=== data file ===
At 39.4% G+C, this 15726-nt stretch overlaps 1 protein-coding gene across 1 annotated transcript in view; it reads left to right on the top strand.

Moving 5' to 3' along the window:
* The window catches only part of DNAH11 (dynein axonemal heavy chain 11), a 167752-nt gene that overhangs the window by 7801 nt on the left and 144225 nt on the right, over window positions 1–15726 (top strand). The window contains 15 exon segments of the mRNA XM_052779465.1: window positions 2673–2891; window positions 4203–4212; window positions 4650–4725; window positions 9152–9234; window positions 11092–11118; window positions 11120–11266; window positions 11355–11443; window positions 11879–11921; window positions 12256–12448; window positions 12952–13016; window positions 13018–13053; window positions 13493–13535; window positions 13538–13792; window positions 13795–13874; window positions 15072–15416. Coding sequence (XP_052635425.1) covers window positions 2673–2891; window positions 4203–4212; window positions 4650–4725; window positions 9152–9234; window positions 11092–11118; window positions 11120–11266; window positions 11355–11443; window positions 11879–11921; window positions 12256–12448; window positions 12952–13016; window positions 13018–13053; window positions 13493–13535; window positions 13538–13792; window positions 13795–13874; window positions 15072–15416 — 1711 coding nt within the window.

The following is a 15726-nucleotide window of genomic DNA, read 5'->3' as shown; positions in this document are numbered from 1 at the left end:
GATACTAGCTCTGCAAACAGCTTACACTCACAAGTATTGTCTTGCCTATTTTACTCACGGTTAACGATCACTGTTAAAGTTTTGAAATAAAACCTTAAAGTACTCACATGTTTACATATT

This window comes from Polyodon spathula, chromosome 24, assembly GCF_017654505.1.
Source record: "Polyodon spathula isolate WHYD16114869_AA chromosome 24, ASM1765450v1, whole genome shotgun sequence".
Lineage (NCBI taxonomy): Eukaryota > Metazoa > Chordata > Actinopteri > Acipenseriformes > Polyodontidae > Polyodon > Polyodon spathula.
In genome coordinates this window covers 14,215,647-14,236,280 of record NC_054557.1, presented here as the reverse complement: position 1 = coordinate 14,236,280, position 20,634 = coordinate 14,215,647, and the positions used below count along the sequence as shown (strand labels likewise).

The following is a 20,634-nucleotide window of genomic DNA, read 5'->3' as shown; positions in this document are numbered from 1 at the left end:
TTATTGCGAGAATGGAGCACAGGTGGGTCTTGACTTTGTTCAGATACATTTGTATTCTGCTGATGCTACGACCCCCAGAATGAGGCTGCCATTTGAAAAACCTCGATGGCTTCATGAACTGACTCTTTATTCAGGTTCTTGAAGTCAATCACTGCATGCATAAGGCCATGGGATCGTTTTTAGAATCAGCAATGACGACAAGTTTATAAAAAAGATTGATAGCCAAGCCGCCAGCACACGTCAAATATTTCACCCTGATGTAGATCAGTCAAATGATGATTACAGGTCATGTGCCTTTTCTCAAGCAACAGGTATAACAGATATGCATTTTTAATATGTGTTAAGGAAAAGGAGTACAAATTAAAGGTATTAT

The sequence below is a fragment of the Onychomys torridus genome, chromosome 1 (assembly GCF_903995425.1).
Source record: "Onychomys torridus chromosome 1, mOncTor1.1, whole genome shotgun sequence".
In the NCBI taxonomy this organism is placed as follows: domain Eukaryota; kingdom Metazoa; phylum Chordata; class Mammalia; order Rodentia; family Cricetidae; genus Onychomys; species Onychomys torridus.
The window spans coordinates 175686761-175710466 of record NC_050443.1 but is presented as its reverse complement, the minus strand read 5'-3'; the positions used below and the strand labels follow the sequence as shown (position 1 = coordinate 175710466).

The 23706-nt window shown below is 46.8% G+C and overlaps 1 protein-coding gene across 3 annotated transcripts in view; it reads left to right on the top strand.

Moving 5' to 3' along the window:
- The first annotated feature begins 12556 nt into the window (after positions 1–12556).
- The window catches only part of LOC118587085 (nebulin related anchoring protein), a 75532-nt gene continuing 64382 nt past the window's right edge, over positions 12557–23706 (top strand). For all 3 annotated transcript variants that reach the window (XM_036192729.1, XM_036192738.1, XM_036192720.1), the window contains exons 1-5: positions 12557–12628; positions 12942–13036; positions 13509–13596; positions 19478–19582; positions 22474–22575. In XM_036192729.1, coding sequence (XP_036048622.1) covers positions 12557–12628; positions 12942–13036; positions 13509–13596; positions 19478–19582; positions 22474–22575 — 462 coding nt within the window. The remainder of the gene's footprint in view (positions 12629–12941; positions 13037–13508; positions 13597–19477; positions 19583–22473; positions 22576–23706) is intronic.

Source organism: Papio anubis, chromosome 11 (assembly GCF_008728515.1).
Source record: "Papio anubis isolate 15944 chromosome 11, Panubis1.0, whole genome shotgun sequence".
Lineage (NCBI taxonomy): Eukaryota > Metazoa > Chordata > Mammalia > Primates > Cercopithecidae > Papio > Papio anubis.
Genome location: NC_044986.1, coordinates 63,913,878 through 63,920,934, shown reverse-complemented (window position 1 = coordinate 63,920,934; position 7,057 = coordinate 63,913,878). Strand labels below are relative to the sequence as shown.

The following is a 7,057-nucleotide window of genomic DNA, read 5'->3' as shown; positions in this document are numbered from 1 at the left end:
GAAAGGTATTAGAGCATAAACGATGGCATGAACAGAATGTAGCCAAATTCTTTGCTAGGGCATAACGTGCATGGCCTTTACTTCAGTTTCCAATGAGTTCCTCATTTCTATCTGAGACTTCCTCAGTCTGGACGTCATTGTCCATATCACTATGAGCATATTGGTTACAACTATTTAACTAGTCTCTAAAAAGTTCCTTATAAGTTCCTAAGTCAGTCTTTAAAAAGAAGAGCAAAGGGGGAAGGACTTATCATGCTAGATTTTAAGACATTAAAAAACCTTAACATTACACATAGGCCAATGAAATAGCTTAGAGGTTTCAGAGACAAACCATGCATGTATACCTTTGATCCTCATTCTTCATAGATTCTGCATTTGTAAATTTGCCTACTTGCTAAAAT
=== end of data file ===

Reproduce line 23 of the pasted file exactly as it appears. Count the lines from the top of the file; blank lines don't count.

Genome location: NC_044986.1, coordinates 63,913,878 through 63,920,934, shown reverse-complemented (window position 1 = coordinate 63,920,934; position 7,057 = coordinate 63,913,878). Strand labels below are relative to the sequence as shown.